Pick a pack of Pekels

Quadruplets all star on Trojans' track and field team
Nate Thompson
May 16, 2013

When opposing athletes discover that Brianna, Debbie, Cody and Alan Pekel are all siblings competing in the same sport of track and field for Fruitport High School, the reaction is pretty standard.

"When they find out we're a quad, they totally flip out," said Brianna, following a Trojans' practice at Fruitport High School on Wednesday. "Then they see us support each other as much as we do and they think it's so cool. But really, we just want each other to do well. We enjoy pushing each other."

Sibling rivalries are a good thing when it comes to the Pekels, as each have enjoyed a tremendous spring in the sport for the Trojans.

The children of Scott and Jessica Pekel could be doing a lot of celebrating on Saturday, as they'll each be competing for a berth to the Division 2 state finals at the regional meet at Houseman Field in Grand Rapids.

Brianna will compete in sprints and relays; Debbie in hurdles, relays and long jump; Cody in relays and sprints; and Alan in hurdles.

Reaching the promised land of the state finals has been a given for Brianna, who burst onto the scene as a freshman and hasn't let up, excelling on the track since. She'll be gunning for her fourth-straight trip to the state finals in the 400-meter dash, an event in which she placed sixth at last year's state finals, also at Houseman Field. She holds Fruitport's school record in the event with a time of 58.08 seconds.

"I'm hoping to get it down to 57 (seconds) by the end of this year," she said.

She also has her name in the school record books on three relays — the 3,200, 1,600 and 400.

"I consider those records a part of the team, because I've trained with them every day and they've helped me get better," Brianna said.

"Brianna is a real powerhouse," added Fruitport coach Randy Johnson. "She can do anything from the mile on down. I'm sure college coaches will be chasing after her, but she's a family girl. I think three of them are already set on going to (Muskegon Community College)."

Brianna talks confidently about leaving a lasting legacy behind. She said she hasn't been content with her season thus far, including what she called a "mental breakdown" in an upset loss to Spring Lake's Carlyn Arteaga in the 400 at the Lakes Eight Conference Meet last Friday.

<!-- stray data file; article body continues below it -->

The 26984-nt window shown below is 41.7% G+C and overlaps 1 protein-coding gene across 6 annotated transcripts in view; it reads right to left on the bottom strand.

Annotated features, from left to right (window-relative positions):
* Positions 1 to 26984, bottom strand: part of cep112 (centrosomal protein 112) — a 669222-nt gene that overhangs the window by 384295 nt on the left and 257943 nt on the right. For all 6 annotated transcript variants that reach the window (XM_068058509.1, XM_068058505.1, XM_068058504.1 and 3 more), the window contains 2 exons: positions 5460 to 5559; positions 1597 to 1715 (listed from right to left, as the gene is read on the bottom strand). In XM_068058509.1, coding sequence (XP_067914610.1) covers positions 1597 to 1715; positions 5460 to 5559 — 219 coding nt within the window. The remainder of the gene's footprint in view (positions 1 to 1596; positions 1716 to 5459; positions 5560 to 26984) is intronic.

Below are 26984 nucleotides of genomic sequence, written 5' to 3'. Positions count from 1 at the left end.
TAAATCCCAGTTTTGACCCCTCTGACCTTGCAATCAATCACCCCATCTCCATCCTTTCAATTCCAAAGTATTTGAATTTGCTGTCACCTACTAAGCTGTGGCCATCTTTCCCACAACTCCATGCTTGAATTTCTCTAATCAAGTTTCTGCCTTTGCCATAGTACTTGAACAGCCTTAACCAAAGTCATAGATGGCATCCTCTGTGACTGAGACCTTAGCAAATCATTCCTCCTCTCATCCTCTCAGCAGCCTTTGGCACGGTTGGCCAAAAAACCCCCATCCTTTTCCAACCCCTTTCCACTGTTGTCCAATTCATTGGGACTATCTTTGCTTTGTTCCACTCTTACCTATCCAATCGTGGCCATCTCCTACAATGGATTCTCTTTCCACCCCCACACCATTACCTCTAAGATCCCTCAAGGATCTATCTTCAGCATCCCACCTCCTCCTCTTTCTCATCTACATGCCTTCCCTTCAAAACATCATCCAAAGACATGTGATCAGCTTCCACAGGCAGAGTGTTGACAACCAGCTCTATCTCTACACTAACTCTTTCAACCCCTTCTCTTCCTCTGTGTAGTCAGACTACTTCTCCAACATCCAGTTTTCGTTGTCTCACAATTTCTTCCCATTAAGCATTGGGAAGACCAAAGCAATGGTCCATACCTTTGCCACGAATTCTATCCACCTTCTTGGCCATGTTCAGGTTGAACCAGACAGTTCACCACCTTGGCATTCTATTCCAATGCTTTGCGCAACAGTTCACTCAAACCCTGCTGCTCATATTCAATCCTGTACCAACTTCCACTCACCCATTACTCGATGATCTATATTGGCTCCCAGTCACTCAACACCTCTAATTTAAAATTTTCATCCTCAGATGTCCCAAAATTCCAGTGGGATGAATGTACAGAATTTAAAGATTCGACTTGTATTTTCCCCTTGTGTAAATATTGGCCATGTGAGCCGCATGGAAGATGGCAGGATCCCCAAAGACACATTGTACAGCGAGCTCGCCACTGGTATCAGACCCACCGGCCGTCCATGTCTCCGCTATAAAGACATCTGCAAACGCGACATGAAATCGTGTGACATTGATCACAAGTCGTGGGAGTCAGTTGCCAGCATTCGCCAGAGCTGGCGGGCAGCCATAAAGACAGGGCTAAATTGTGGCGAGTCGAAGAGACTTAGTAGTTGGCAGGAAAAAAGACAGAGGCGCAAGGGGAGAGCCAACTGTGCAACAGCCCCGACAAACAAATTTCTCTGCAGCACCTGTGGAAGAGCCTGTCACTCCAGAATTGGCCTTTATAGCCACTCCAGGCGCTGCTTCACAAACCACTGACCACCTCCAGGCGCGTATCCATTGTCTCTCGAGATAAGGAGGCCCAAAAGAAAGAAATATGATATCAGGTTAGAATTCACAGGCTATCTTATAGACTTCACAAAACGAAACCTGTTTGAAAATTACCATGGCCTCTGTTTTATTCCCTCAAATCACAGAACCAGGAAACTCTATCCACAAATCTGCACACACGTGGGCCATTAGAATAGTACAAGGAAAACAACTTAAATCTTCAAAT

"I don’t think I've pushed myself as much as I should have," she said. "My ideal goal would be all-state (in the 400), but I'm aiming for top four. I want to prove to coach that I have more to give. He thinks he's pushed me to the limit, but I haven't reached it yet."

Brianna said her biggest cheerleader on the Trojans is Debbie, who came out to the track team for the first time as a senior after playing soccer the previous three springs. Johnson said Debbie has made a huge impact, as she's solidified the lineup in hurdles and long jump and made the Trojans' 800-meter relay a serious contender to reach the state finals. That relay captured a Lakes Eight Conference title, as Brianna and Debbie, along with another sister duo of Heidi Klinger and Hannah Klinger, ran to a time of 1:52.15.

Debbie calls herself "a drill sergeant" because of her enthusiasm in encouraging teammates during a meet. Most of her high-pitched yells are directed at Brianna.

"She's really psycho," Brianna said with a laugh. "She'll be sitting at the top of the bleachers and I'll be able to hear every word she says (during a race). I think she sets a higher standard for me and when I don't reach them, she lets me know about it."

"I'm the person running back and forth on the field screaming my head off," Debbie said. "People may get sick of me by the end of meets because I've been screaming so much, but I think it helps."

Debbie, who also starred as the Trojans' point guard in basketball this winter, said she regrets not coming out for track sooner in her high school career.

"I feel like I'd be such a better runner and have more to offer if I did it last year," she said. "I think I could have had a chance to break the school record in the 300 hurdles and give (our 800 relay) a better chance to go to state."

Although they insist it's all in good fun, each sibling's athletic achievements often come into play when their verbal jousting heats up.

"It's just how we interact with each other," Debbie said. "It's all fun and games and we all love each other."

Read more of this story in today's print edition or e-edition of the Grand Haven Tribune.

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